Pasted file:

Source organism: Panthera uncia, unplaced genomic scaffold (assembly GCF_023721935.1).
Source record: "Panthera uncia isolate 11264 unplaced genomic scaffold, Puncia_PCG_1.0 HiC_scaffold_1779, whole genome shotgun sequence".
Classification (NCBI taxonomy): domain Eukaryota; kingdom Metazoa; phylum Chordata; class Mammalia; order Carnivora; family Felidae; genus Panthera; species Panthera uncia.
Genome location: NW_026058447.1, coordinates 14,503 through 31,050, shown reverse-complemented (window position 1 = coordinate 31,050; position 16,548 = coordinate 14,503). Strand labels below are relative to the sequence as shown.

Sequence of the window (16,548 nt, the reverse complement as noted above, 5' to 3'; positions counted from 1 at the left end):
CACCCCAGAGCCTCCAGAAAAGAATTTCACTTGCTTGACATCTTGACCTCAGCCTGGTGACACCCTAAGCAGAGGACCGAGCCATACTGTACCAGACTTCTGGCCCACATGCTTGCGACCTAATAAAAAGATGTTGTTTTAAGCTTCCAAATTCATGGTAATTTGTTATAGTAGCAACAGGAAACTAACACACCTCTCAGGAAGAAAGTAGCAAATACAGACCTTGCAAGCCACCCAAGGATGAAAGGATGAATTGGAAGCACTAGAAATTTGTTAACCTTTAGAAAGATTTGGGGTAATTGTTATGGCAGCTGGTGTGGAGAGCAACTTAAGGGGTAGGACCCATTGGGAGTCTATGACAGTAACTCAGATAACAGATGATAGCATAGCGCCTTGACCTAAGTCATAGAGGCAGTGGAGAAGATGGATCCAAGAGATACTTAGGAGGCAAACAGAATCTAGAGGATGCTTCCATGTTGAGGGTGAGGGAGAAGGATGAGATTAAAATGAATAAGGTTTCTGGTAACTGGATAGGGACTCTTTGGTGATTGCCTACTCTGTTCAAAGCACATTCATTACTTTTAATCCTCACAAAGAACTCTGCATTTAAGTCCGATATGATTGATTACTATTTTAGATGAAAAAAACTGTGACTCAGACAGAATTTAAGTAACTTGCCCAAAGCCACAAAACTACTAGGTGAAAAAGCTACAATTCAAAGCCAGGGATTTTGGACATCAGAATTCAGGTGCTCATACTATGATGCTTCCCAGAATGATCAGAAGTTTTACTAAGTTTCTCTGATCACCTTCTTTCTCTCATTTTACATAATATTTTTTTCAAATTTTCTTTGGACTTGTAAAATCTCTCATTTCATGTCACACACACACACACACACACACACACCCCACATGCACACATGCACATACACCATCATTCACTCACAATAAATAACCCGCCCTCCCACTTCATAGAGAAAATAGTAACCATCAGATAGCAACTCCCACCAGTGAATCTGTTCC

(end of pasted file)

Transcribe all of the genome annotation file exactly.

Source organism: Panthera uncia, unplaced genomic scaffold (assembly GCF_023721935.1).
Source record: "Panthera uncia isolate 11264 unplaced genomic scaffold, Puncia_PCG_1.0 HiC_scaffold_1779, whole genome shotgun sequence".
Classification (NCBI taxonomy): domain Eukaryota; kingdom Metazoa; phylum Chordata; class Mammalia; order Carnivora; family Felidae; genus Panthera; species Panthera uncia.
Genome location: NW_026058447.1, coordinates 14,503 through 31,050, shown reverse-complemented (window position 1 = coordinate 31,050; position 16,548 = coordinate 14,503). Strand labels below are relative to the sequence as shown.

Sequence of the window (16,548 nt, the reverse complement as noted above, 5' to 3'; positions counted from 1 at the left end):
CACCCCAGAGCCTCCAGAAAAGAATTTCACTTGCTTGACATCTTGACCTCAGCCTGGTGACACCCTAAGCAGAGGACCGAGCCATACTGTACCAGACTTCTGGCCCACATGCTTGCGACCTAATAAAAAGATGTTGTTTTAAGCTTCCAAATTCATGGTAATTTGTTATAGTAGCAACAGGAAACTAACACACCTCTCAGGAAGAAAGTAGCAAATACAGACCTTGCAAGCCACCCAAGGATGAAAGGATGAATTGGAAGCACTAGAAATTTGTTAACCTTTAGAAAGATTTGGGGTAATTGTTATGGCAGCTGGTGTGGAGAGCAACTTAAGGGGTAGGACCCATTGGGAGTCTATGACAGTAACTCAGATAACAGATGATAGCATAGCGCCTTGACCTAAGTCATAGAGGCAGTGGAGAAGATGGATCCAAGAGATACTTAGGAGGCAAACAGAATCTAGAGGATGCTTCCATGTTGAGGGTGAGGGAGAAGGATGAGATTAAAATGAATAAGGTTTCTGGTAACTGGATAGGGACTCTTTGGTGATTGCCTACTCTGTTCAAAGCACATTCATTACTTTTAATCCTCACAAAGAACTCTGCATTTAAGTCCGATATGATTGATTACTATTTTAGATGAAAAAAACTGTGACTCAGACAGAATTTAAGTAACTTGCCCAAAGCCACAAAACTACTAGGTGAAAAAGCTACAATTCAAAGCCAGGGATTTTGGACATCAGAATTCAGGTGCTCATACTATGATGCTTCCCAGAATGATCAGAAGTTTTACTAAGTTTCTCTGATCACCTTCTTTCTCTCATTTTACATAATATTTTTTTCAAATTTTCTTTGGACTTGTAAAATCTCTCATTTCATGTCACACACACACACACACACACACACACCCCACATGCACACATGCACATACACCATCATTCACTCACAATAAATAACCCGCCCTCCCACTTCATAGAGAAAATAGTAACCATCAGATAGCAACTCCCACCAGTGAATCTGTTCC